Where patience is important (and I think this was part of the OPs point) is that finding the bike of your dreams, in your size, and in your town, could be near to impossible (unless you are a really common size, and are interested in a common bike). I look every day, and I find perhaps two to four good deals a month. And that's accepting almost any decent brand, in any size. If I was just looking for bikes my size, I have found a couple in the last 12 months. That's a huge amount of misses for every hit. But when they do show up, you have to move really fast. And if I was looking for a specific rare model, forget it. I would probably have to go the ebay route.
09-19-09, 10:35 PM
One aspect of that is skill. If you can do your own bike work and have the tools, the range of bikes that make sense for you expands. If you go to the shop to get your brakes adjusted this market may not suit you at all. If you can pull and service a bottom bracket you can find deals that others must pass. Nobody here can know exactly what your abilities are, so consider that with the advice.
The last statement is the best part of this post. It's difficult to know the capabilities of an individual. I usually add a standard statement like, "if the bike is ready to ride, that is, needs no repairs". However that statement has its own limitations because it assumes the buyer knows how to evaluate a bike and, let's face it, the best of us has picked up a bike only to find a problem we did not anticipate.
With regard to estimates from those that are in the business, if you are including those who flip for fun as "in the business" then I'd agree. If you are referring only to those who work in shops, based on the estimates I've seen on this forum, I don't see any advantage to working in a shop.
09-20-09, 01:59 AM
Hey guys, just to clarify, when I say patience is required to get the good deals, it doesn't mean waiting to call or visit when a bargain comes along. Especially on CL. But it does mean saying "pass" a lot, and maybe shopping for weeks instead of days or months instead of weeks.
We do have a number of posts with estimates and advice qualified with the distinction between a rider and a flipper. That's important for the guy who just wants a bike. I've been going through some of this lately with my bro in St Louis who's looking for a bike now. He's got mechanical skills but no bike specific tools and doesn't want to wait for some super deal either. It's been a reminder of how normal people are with bikes.
09-20-09, 05:35 AM
1. Very, very few here flip solely as buisness, but many of us have a 'bikes pay for bikes' philosophy' which, if followed, seems like a buisnesss. You dont need to be and expert.....just savey, eventualy your 'free' bikes begin to accumulate and your pile of cash beging to grow.
2. Differences in pricing is something those of use who've flipped a few bikes have realized over time and corroborated with others. Very simply, anything bigger than a 60 is tough to sell and anything smaller than a 21 is easier to sell. While tall men would like to ride and find a properly fit bike its the samller women who are jumping on the small road bikes. Only 1 color, Celeste, gets a price adjsutment, maybe $25-50 for an entry to mid level bike and upto $100 or so for a mid to high end bike.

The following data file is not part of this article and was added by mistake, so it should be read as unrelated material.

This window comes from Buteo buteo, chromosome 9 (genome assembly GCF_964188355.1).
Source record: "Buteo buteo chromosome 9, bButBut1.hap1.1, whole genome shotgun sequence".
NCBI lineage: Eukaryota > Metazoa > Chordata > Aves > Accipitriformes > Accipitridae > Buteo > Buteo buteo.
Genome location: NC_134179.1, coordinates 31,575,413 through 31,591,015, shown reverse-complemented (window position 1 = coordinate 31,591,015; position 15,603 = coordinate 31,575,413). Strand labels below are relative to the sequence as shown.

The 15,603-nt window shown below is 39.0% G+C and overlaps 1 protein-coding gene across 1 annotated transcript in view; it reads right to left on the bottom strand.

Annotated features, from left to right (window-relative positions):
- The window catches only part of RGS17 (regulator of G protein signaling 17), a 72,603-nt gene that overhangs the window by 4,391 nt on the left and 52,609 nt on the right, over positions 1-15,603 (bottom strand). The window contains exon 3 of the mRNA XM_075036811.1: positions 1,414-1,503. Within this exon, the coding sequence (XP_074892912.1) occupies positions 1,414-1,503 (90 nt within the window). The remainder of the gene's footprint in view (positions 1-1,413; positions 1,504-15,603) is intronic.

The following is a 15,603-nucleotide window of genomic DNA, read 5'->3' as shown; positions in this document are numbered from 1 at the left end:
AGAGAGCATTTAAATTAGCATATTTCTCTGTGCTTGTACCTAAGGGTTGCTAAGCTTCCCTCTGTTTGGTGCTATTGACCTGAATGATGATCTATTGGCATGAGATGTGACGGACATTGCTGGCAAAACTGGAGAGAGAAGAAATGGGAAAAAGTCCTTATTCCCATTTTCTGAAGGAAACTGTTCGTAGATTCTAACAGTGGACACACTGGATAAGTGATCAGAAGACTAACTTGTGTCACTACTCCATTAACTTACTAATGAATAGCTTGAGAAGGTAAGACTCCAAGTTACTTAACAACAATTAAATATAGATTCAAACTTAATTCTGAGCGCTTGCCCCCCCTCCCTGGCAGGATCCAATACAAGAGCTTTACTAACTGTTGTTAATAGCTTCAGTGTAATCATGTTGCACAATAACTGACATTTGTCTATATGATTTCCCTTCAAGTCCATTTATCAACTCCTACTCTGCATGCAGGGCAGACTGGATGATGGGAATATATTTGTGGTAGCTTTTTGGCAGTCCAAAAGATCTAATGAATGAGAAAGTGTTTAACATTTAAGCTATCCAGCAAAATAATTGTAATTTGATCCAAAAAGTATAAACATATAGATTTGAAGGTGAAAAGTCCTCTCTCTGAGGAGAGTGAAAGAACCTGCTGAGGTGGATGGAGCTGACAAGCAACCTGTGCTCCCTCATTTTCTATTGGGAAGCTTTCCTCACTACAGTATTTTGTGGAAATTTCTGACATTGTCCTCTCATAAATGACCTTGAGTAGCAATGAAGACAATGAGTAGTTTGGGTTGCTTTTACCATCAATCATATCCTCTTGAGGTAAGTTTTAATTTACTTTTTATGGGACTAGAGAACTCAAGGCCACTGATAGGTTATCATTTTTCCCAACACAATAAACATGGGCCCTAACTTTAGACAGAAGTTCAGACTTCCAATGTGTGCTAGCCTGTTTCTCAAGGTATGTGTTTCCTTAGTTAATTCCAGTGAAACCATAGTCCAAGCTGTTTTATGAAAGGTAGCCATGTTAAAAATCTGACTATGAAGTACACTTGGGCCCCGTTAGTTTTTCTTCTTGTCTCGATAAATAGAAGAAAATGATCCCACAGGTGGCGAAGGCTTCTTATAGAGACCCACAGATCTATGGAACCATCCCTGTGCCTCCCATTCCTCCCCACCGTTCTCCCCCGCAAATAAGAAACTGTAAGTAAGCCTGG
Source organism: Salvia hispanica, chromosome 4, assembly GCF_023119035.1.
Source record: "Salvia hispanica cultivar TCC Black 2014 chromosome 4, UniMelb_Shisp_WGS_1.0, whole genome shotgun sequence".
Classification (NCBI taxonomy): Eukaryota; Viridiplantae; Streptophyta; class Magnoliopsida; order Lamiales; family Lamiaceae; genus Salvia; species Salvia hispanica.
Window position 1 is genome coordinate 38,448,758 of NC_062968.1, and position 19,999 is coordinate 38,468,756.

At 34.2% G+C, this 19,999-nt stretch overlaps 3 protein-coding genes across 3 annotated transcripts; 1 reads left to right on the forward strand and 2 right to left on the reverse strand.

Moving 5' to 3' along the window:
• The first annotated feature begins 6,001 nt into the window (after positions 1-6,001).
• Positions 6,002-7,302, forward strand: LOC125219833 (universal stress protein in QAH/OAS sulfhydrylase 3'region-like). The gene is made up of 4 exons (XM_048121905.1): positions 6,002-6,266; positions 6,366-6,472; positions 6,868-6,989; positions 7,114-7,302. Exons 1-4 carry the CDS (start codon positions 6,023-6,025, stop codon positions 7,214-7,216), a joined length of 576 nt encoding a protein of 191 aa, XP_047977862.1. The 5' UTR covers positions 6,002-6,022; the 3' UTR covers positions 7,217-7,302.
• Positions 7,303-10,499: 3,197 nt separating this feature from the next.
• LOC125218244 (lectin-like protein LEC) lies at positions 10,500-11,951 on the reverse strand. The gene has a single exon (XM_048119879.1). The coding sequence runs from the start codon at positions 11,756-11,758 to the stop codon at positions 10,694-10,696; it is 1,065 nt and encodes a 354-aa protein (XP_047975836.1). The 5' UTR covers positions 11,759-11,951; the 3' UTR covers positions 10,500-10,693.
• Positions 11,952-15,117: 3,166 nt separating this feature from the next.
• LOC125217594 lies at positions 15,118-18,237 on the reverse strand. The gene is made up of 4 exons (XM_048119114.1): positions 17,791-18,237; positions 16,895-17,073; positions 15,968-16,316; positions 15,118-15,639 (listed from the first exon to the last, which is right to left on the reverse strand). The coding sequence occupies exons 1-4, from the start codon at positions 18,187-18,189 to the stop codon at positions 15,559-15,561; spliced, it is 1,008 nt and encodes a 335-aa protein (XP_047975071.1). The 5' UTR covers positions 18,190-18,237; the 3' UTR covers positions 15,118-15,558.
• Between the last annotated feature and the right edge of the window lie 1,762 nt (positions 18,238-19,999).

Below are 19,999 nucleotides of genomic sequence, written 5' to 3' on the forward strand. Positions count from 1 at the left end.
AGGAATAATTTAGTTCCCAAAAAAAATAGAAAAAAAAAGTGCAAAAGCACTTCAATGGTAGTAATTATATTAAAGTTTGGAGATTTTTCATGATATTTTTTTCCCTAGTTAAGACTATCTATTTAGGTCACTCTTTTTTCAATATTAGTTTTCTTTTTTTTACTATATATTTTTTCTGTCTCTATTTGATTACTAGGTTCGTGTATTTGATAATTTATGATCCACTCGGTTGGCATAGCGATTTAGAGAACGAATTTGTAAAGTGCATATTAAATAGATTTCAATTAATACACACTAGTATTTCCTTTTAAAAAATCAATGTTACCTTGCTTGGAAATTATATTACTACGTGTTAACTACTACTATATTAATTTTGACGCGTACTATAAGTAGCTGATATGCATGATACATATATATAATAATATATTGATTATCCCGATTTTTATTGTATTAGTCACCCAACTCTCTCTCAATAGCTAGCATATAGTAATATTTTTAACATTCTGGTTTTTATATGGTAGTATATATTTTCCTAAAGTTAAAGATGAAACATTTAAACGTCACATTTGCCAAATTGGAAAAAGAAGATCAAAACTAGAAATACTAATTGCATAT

3. Patience to certain point, or restarint. Knowing what not to buy is key. Lugged, chromoly, all alloy isnt always a good deal at $50. Knowing what to buy is key as well, getting in the car with cash in hand, quickly, and not posting here for advice is very prudent in alot of situations.
4. Buying based on ones ability falls into 'patience' as well. For instance, if you have no mchanical abilty, you want one of my CL bikes, 100% refurbished, all bearings repacked, wheels dished, fork and dropout alignments checked etc. Your going to pay top dollar, my bikes are the most expensive on CL, comparitively, but they're also the best. And they dont come onto the market very often, I've only bought 8 bikes since the beginning of June. Conversly, if you have crazy mad bike mechanical skills you can buy bikes with 'issues' at a significant savings. Buyers like myself, and a handfull of guys here, I literally mean a handfull, have the ability to spot a diamond in the rough and bring it to market.
Buy within your means, both from a mechanical and financial perspective.
09-20-09, 08:50 PM
Yep to all. I just look at the bike and try to be the uncompelled buyer. I'm not that good at that, as far as a bike expert would be, but I do know my market.
I like miamijim's "list" of what it takes after the purchase to make it right. That's a reality check for anyone, and shouldn't be overlooked, because it's almost always true. More often than not, a buyer is surprised by the things the bike needs, not the things it doesn't.
+100 If you do not have the tools, skills, and time to rebuild a bike, you are much better off financially buying a ready to ride restored bike from a local quality flipper, than to pick up a "great project deal" and taking the bike to your favorite bike shop. A thorough rebuild by a quality shop around here will cost $250 or more. Most vintage bikes are not worth that much.
Projects only make sense financially when you can do the work. Even a free bike can cost more once the rebuild is done by a shop, than a fully rebuilt bike from a flipper. The reasons? 1. Flippers do a better job managing parts cost through donor bikes, their personal parts stash, etc. and 2. Flippers do not recover full retail shop labor rates on their work. Not usual for a flipper to make about minimum wage on his/her time. I am not bashing bike shops. They have a lot of overhead and costs to cover, and cannot afford to do rebuilds for less.
09-21-09, 02:29 PM
I was obviously very tired when I wrote post #6. I think most of my typos have been edited...